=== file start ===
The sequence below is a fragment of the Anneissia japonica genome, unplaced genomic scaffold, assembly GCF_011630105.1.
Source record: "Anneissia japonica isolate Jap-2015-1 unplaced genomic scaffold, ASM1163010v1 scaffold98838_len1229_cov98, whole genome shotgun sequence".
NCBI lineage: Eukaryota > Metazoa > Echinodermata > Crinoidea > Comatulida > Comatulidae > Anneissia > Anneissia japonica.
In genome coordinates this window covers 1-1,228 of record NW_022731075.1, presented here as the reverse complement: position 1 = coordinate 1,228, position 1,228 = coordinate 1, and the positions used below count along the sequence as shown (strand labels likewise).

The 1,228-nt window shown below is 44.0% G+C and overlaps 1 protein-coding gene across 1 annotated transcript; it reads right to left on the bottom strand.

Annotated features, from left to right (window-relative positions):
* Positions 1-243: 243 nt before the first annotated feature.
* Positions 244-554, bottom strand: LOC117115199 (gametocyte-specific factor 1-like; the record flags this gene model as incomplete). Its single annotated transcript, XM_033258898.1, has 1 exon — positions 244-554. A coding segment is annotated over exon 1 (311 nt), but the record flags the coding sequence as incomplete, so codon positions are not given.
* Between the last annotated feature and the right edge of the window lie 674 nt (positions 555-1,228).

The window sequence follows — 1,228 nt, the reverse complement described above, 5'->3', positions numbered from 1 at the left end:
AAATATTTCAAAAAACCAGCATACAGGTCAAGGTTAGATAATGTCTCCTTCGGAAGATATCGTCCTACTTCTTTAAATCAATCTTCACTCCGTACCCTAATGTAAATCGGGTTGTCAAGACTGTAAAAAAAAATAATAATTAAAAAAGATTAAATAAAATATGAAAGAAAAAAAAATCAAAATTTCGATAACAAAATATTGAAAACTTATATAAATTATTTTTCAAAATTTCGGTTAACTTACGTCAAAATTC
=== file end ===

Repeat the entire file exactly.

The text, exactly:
The sequence below is a fragment of the Anneissia japonica genome, unplaced genomic scaffold, assembly GCF_011630105.1.
Source record: "Anneissia japonica isolate Jap-2015-1 unplaced genomic scaffold, ASM1163010v1 scaffold98838_len1229_cov98, whole genome shotgun sequence".
NCBI lineage: Eukaryota > Metazoa > Echinodermata > Crinoidea > Comatulida > Comatulidae > Anneissia > Anneissia japonica.
In genome coordinates this window covers 1-1,228 of record NW_022731075.1, presented here as the reverse complement: position 1 = coordinate 1,228, position 1,228 = coordinate 1, and the positions used below count along the sequence as shown (strand labels likewise).

The 1,228-nt window shown below is 44.0% G+C and overlaps 1 protein-coding gene across 1 annotated transcript; it reads right to left on the bottom strand.

Annotated features, from left to right (window-relative positions):
* Positions 1-243: 243 nt before the first annotated feature.
* Positions 244-554, bottom strand: LOC117115199 (gametocyte-specific factor 1-like; the record flags this gene model as incomplete). Its single annotated transcript, XM_033258898.1, has 1 exon — positions 244-554. A coding segment is annotated over exon 1 (311 nt), but the record flags the coding sequence as incomplete, so codon positions are not given.
* Between the last annotated feature and the right edge of the window lie 674 nt (positions 555-1,228).

The window sequence follows — 1,228 nt, the reverse complement described above, 5'->3', positions numbered from 1 at the left end:
AAATATTTCAAAAAACCAGCATACAGGTCAAGGTTAGATAATGTCTCCTTCGGAAGATATCGTCCTACTTCTTTAAATCAATCTTCACTCCGTACCCTAATGTAAATCGGGTTGTCAAGACTGTAAAAAAAAATAATAATTAAAAAAGATTAAATAAAATATGAAAGAAAAAAAAATCAAAATTTCGATAACAAAATATTGAAAACTTATATAAATTATTTTTCAAAATTTCGGTTAACTTACGTCAAAATTC